Mature Students

I only have 4 years service full time and only 23 So my ability to relate is not that great to your situation, how ever there were a lot of the more mature students on my course and the lectures are pretty understanding.

They would use some of the older ones to use as an example, such as, "X has managed to hand in a excellent assignment that they have put a lot of research into, and they are managing to run a house and look after kids, and you lot live here and have no commitments apart to the bar and still can not get them in on time!". I think they seem to like the maturity that comes with mature students, also being forces then you already have an ingrained sense of discipline and good work ethic.

Mature Student is counted over the age of 21, you should get a slight discount on the fee's also, you do not need the full A-level qualifications to gain access. As long as you have the relevant work back ground and alot of other cases the HnG's/NVQ's etc or some sort of higher education.

Admissions Tutors will normally make an assessment of your potential and suitability for a course based on an interview, although you may be asked to provide a short piece of written work. They can also give you an idea of the learning support you can expect in the early stages of your studies, there is a national framework for recognition of Access courses.

But you'd already know that lol

Unfortunately Mature students are not given first choice of accomodation but this depends on the university you are attending.
BlotBangRub said:
No worries about a place to stay, I live in the same city as my university.
Have you found out if the uni your with will suppliment you funds towards your rent?
I started a university degree at age 44 after 18 years military service followed by 6 years as a stay at home mum (I'm Mrs Fifth Columnist and I don't approve of his avatar!). I did Archaeology and found that there were several mature students doing the course although it was very popular for the young students too.

The mature students tended to stick together, we always sat in the front row of the lecture hall, we asked the questions, and we made copious notes while the back row of young students would spend the hours texting!
The tutors were all great and very approachable.

However, the seminars were dire in the first year with none of the youngsters ever doing any preliminary reading and few of them willing to speak in the seminar. The second and third years were much more productive, with far fewer students in the lectures, and many of the young students were really excellent.

The first year does not count towards your degree mark. It is a year of finding out what's what - doing essays as you think they should be done and learning from the feedback, ready to be more focused in the second and third years (although you had better check on that, it might have just been my university!)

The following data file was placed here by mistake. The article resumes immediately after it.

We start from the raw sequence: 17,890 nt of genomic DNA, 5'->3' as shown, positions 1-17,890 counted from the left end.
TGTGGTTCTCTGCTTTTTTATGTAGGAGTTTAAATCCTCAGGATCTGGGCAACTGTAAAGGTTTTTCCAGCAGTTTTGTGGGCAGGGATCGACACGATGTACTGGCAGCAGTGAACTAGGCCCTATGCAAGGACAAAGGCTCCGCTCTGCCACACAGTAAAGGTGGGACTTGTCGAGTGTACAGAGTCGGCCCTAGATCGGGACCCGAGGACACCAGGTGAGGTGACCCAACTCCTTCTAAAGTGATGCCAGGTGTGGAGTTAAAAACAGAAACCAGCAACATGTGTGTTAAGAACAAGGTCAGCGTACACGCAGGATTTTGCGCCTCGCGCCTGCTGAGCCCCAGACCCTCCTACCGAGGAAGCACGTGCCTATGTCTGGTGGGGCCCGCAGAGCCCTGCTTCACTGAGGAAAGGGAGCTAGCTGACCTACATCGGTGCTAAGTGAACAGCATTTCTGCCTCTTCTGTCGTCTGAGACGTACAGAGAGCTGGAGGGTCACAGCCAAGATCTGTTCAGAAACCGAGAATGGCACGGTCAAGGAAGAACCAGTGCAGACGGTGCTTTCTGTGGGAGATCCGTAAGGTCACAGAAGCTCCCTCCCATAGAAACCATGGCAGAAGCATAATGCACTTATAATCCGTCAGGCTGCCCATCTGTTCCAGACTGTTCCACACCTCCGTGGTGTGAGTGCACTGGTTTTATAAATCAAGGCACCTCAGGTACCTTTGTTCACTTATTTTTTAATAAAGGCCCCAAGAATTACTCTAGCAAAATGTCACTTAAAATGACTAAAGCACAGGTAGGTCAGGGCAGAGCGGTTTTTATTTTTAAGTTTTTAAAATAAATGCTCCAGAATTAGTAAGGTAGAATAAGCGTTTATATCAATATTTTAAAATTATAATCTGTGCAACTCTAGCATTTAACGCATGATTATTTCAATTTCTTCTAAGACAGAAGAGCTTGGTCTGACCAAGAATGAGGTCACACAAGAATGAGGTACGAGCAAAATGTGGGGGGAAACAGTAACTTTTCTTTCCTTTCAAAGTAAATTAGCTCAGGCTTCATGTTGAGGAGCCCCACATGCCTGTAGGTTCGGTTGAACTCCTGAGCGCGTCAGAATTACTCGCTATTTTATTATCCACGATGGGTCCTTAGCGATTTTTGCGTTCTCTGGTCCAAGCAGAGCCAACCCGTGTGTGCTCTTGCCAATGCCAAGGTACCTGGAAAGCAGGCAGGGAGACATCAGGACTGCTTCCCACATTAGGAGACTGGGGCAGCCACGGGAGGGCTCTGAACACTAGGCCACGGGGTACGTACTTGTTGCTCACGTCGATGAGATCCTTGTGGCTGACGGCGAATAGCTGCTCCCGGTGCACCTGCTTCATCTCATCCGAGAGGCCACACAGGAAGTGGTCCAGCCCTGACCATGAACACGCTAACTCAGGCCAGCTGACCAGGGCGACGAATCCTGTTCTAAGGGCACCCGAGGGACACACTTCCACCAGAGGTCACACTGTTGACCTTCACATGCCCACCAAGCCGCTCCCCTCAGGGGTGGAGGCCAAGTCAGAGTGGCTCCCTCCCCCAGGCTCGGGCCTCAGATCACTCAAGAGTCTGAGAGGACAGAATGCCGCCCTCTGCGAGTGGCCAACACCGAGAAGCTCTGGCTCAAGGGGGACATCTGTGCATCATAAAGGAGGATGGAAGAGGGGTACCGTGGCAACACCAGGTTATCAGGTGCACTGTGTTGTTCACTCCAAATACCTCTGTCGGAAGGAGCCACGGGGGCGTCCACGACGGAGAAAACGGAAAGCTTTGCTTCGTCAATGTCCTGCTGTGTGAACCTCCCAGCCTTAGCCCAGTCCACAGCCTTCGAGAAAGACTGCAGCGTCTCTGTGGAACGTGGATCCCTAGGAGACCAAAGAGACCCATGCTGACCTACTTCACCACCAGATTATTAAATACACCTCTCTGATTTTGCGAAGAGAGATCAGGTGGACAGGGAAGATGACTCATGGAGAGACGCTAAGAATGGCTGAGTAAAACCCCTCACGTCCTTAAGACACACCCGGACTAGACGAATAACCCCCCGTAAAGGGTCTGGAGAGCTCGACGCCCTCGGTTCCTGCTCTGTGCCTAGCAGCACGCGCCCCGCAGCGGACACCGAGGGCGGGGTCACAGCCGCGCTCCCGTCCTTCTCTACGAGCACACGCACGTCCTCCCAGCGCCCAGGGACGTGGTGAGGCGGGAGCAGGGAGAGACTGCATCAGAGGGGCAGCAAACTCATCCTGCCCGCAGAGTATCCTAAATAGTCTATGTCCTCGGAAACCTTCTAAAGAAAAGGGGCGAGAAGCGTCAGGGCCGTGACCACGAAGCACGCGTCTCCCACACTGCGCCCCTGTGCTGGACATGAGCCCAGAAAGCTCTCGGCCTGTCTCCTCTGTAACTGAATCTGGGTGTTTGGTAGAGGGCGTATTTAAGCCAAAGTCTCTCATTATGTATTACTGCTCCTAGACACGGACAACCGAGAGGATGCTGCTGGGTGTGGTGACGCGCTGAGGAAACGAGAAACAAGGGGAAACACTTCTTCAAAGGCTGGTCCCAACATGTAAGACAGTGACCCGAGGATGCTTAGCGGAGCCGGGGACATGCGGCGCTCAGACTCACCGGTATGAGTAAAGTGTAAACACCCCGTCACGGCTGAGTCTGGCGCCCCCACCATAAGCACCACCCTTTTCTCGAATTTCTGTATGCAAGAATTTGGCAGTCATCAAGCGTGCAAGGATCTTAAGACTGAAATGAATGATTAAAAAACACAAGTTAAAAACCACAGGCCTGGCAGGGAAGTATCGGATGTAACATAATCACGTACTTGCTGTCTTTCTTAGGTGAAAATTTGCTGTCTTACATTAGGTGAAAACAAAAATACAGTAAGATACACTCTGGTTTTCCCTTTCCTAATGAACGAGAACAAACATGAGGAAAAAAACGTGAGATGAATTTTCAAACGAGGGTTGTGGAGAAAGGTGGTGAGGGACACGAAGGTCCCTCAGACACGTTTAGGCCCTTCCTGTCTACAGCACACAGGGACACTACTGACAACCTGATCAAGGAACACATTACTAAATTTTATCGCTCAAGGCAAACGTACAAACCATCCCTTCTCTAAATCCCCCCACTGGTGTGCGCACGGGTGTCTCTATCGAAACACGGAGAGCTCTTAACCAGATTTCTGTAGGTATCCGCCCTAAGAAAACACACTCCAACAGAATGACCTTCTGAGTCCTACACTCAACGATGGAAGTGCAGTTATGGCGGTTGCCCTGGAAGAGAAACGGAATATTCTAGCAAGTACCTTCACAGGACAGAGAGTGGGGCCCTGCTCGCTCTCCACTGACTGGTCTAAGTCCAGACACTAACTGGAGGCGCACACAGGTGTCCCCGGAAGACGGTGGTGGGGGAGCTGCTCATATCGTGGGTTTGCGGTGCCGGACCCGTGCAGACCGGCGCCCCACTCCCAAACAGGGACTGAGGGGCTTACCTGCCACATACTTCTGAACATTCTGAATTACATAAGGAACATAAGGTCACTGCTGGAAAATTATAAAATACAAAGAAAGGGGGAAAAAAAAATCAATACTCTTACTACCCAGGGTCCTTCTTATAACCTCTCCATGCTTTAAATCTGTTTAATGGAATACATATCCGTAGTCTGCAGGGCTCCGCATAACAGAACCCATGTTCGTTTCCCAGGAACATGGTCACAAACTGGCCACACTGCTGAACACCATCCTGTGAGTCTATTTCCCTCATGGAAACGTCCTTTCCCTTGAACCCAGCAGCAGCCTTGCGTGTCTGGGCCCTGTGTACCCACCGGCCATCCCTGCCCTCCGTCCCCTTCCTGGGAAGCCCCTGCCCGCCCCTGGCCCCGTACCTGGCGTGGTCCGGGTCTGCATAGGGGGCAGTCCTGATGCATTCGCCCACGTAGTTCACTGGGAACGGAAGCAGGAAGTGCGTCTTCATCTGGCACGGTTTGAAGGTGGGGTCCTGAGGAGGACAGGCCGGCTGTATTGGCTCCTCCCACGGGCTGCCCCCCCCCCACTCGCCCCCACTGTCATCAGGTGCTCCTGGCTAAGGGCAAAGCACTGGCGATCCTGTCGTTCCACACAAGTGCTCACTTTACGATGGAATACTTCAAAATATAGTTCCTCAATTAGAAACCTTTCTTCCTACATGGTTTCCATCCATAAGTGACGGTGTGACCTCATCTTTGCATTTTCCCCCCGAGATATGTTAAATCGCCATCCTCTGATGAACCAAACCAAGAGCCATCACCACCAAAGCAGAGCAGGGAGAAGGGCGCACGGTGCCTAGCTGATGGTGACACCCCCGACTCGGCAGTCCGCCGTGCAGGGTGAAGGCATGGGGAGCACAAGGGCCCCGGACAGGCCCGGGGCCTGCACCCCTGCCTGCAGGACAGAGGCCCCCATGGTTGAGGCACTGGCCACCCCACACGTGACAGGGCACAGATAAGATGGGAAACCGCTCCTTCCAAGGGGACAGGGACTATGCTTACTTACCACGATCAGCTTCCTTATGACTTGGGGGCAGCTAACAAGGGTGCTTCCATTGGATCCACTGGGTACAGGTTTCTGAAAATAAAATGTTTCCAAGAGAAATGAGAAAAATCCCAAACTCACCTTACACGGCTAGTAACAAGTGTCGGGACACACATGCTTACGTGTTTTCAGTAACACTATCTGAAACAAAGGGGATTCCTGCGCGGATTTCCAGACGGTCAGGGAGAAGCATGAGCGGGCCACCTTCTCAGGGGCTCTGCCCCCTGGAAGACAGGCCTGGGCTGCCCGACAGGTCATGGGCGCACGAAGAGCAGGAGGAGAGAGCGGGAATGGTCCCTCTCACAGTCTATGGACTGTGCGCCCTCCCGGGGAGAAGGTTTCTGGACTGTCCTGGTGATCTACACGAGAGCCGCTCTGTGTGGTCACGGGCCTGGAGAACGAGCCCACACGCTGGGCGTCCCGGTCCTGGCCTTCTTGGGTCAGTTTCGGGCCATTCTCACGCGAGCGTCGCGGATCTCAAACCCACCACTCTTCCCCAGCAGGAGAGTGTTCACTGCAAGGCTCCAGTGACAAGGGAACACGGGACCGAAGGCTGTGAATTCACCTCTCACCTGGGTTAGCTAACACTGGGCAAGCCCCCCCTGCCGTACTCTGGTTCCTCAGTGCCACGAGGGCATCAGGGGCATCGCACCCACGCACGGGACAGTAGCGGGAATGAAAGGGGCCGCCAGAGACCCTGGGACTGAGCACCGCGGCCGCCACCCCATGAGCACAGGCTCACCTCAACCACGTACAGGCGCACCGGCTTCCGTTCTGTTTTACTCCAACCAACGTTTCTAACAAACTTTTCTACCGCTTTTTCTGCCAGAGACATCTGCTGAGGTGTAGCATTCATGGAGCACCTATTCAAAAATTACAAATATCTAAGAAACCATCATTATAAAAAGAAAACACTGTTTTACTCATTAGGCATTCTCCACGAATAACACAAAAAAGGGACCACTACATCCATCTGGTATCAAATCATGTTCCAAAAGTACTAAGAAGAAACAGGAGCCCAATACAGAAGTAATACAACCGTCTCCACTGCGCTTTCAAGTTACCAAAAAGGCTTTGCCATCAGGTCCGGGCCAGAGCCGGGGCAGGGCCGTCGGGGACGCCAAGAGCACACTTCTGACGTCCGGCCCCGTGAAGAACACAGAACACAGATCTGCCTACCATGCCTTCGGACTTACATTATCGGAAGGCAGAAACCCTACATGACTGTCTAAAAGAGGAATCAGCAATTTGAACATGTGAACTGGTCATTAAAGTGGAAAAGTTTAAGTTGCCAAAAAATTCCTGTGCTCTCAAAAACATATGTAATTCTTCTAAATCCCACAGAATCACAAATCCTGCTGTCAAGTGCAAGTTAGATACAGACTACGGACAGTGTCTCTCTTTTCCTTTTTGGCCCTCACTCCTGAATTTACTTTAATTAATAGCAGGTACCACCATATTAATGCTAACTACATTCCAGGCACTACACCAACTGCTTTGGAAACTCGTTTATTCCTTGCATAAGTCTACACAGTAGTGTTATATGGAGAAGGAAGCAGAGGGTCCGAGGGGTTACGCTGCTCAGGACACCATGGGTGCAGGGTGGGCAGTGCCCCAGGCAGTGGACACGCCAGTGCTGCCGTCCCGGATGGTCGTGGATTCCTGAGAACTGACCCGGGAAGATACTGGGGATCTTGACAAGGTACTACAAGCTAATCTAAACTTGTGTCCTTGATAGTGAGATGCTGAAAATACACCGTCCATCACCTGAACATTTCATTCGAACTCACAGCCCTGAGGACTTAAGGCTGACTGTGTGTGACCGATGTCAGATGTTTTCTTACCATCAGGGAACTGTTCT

It is all quite relaxed but in the first term you may find that you have to run around finding things out for yourself - you are not always spoon fed which does come as a bit of a surprise to those who have just left the school system.

Good luck, contrary to public opinion, it is hard work but Graduation Day makes it all worth while!
BlotBangRub said:
Have you found out if the uni your with will suppliment you funds towards your rent?
It isn't rent, it is a mortgage, but I have seen the finance advisor, read all the latest lit and I am sure I have applied for everything I could be eligible for.

Once I have started I will also be applying for a reduction in my council tax.
Ah that's all the good parts, I'm not to sure with mature but I know students don't pay taxes, however, if they are living with some one who works they need to pay some sort of tax, I suppose that's what you going for then?

Get your student discount card yet :lol:
I started Uni aged 27 about three years after leaving the army. There were about ten mature students out of approx 60 odd starters on my course. I didn't have any trouble with the staff, they are there to help you so its not in their interest to feck you about. Some of the younger students used the get on my thits but for the most part they were good lads.

Not sure what your situation is but for me it was all or nothing, I could'nt afford to waste the opportunity the fact that I was married, skint and lived 20 odd miles away prevented me from getting in to the whole 'student liefstyle' thing, so it was study, revise, coursework, exam, study pretty much solid for three years.

It might sound stupid but I approached it with the same work ethic the forces gives you. I attended all lectures and study periods was allways early, took time to see the lecturers, used the facilities to the max, read around the subject matter etc etc. It was worth it

Looking back now the extra couple of years I had on most of the students and the army background made all the difference.

Good luck
Course work, if you can keep up good scores on your course work! I can tell you alot more, if your going in for computer science or elec eng, I can point you inthe right direction :wink: But it's an all over thing with the courses, keep in mind your dissertation is the main part, you also have your many exams and your course work, presentations. It all counts to the final score.


Anya1982 said: